How working memory games can improve kids’ executive function in 5 minutes a day

Are there kids in your class that struggle with multi-step directions and need frequent reminders about what to do? Or students who lose their place in texts, struggle to copy information and take notes, and forget what they were just taught?

If so, there’s a strong possibility that the issue might be something that you haven’t yet considered–working memory.

What is working memory?

Working memory is the information you can consciously hold in your mind in any given moment. It is one aspect of executive function, a collection of the brain’s cognitive processes. The two other core executive functions are flexibility and self-control/self-regulation.

Having a strong working memory means you have the ability to retain fresh information long enough to do something with it. However, our working memory is limited by nature. This is why we find it so difficult to remember lengthy sentences and numbers with lots of digits, like phone numbers.

People with strong working memories find it easier to recall and manipulate information they hear without needing to write it down. For example, they can solve a math problem in their heads, remember driving directions they read several minutes earlier, and recall the names of each person in a group they’ve just met.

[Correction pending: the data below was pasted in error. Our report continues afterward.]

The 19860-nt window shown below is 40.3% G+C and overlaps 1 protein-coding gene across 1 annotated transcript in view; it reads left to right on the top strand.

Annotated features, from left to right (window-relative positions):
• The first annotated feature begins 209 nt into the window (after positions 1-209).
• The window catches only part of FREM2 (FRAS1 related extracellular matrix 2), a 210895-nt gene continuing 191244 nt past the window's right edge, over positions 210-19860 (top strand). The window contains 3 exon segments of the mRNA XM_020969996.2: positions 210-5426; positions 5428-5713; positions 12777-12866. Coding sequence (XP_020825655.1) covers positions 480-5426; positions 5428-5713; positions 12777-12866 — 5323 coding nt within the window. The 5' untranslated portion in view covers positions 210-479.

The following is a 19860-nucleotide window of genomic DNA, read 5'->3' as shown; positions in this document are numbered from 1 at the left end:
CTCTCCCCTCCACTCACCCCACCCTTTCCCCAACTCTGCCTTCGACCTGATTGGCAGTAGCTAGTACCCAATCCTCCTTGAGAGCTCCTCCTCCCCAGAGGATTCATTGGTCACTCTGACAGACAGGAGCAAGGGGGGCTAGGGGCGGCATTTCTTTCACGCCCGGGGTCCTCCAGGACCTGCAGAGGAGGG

Why is working memory important?

Working memory has shown to be a better indicator of later student success than IQ scores, test scores, and even student attitude! A study by Monica Melby-Lervag and Charles Hulme also found that children under age 10 showed significantly larger benefits from verbal working memory training than older children (ages 11-18 years of age.) Working memory is something we need to address with PreK, kindergarten, and elementary-aged children.

Children with strong working memories can:

  • apply previously learned information to new situations
  • stay focused and on-task
  • reorganize their thoughts to accommodate new information
  • take better notes and copy information more accurately
  • follow complex and multi-step directions

Poor working memory is the cause of many common concerns teachers have about students’ behavior in class. Most of the time, we never make the connection that working memory is part of the problem. We don’t realize that when kids appear to be daydreaming and not attending to a task, it’s sometimes because their working memory is full. They tune out because their brains  simply cannot hold any additional information and they literally can’t follow along.

working memory games for kids: executive function practice

What makes working memory such a challenge for kids?

Very young children generally have a small working memory. This is why it’s best to give them one step directions and use simple vocabulary when addressing them. As kids grow older, their working memory increases. So, part of the challenges around working memory are simply developmental.